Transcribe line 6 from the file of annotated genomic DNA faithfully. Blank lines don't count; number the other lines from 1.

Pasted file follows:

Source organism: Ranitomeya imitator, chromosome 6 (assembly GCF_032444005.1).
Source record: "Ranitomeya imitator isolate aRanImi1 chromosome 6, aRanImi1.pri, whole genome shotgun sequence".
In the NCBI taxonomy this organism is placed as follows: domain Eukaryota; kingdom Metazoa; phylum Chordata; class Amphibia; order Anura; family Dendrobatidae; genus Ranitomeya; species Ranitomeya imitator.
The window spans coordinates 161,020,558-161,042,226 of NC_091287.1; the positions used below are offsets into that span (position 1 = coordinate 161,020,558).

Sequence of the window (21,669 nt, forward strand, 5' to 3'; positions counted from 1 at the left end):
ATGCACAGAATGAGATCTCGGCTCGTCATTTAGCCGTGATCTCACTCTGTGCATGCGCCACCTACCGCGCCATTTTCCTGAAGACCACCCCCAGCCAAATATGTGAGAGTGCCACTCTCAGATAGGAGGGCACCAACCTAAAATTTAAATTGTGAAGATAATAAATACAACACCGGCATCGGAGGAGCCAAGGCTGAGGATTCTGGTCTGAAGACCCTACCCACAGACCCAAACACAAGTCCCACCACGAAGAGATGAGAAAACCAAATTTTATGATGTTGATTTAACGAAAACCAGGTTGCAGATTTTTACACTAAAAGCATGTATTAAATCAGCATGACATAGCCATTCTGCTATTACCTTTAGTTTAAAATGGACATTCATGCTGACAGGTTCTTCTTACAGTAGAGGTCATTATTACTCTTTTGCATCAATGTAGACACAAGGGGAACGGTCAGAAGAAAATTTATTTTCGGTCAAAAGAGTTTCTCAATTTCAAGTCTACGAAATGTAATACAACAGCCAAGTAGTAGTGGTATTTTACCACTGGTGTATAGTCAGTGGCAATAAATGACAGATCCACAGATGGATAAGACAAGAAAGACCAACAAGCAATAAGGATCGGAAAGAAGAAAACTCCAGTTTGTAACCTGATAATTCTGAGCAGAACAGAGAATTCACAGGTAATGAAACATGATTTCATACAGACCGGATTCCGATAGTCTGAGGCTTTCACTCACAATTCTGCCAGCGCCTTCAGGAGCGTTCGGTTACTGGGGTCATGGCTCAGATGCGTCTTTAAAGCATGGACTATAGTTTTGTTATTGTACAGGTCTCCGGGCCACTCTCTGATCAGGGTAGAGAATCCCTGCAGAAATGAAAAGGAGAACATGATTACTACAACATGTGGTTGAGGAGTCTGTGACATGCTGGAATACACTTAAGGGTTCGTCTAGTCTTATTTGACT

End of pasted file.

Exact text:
ATGCACAGAATGAGATCTCGGCTCGTCATTTAGCCGTGATCTCACTCTGTGCATGCGCCACCTACCGCGCCATTTTCCTGAAGACCACCCCCAGCCAAATATGTGAGAGTGCCACTCTCAGATAGGAGGGCACCAACCTAAAATTTAAATTGTGAAGATAATAAATACAACACCGGCATCGGAGGAGCCAAGGCTGAGGATTCTGGTCTGAAGACCCTACCCACAGACCCAAACACAAGTCCCACCACGAAGAGATGAGAAAACCAAATTTTATGATGTTGATTTAACGAAAACCAGGTTGCAGATTTTTACACTAAAAGCATGTATTAAATCAGCATGACATAGCCATTCTGCTATTACCTTTAGTTTAAAATGGACATTCATGCTGACAGGTTCTTCTTACAGTAGAGGTCATTATTACTCTTTTGCATCAATGTAGACACAAGGGGAACGGTCAGAAGAAAATTTATTTTCGGTCAAAAGAGTTTCTCAATTTCAAGTCTACGAAATGTAATACAACAGCCAAGTAGTAGTGGTATTTTACCACTGGTGTATAGTCAGTGGCAATAAATGACAGATCCACAGATGGATAAGACAAGAAAGACCAACAAGCAATAAGGATCGGAAAGAAGAAAACTCCAGTTTGTAACCTGATAATTCTGAGCAGAACAGAGAATTCACAGGTAATGAAACATGATTTCATACAGACCGGATTCCGATAGTCTGAGGCTTTCACTCACAATTCTGCCAGCGCCTTCAGGAGCGTTCGGTTACTGGGGTCATGGCTCAGATGCGTCTTTAAAGCATGGACTATAGTTTTGTTATTGTACAGGTCTCCGGGCCACTCTCTGATCAGGGTAGAGAATCCCTGCAGAAATGAAAAGGAGAACATGATTACTACAACATGTGGTTGAGGAGTCTGTGACATGCTGGAATACACTTAAGGGTTCGTCTAGTCTTATTTGACT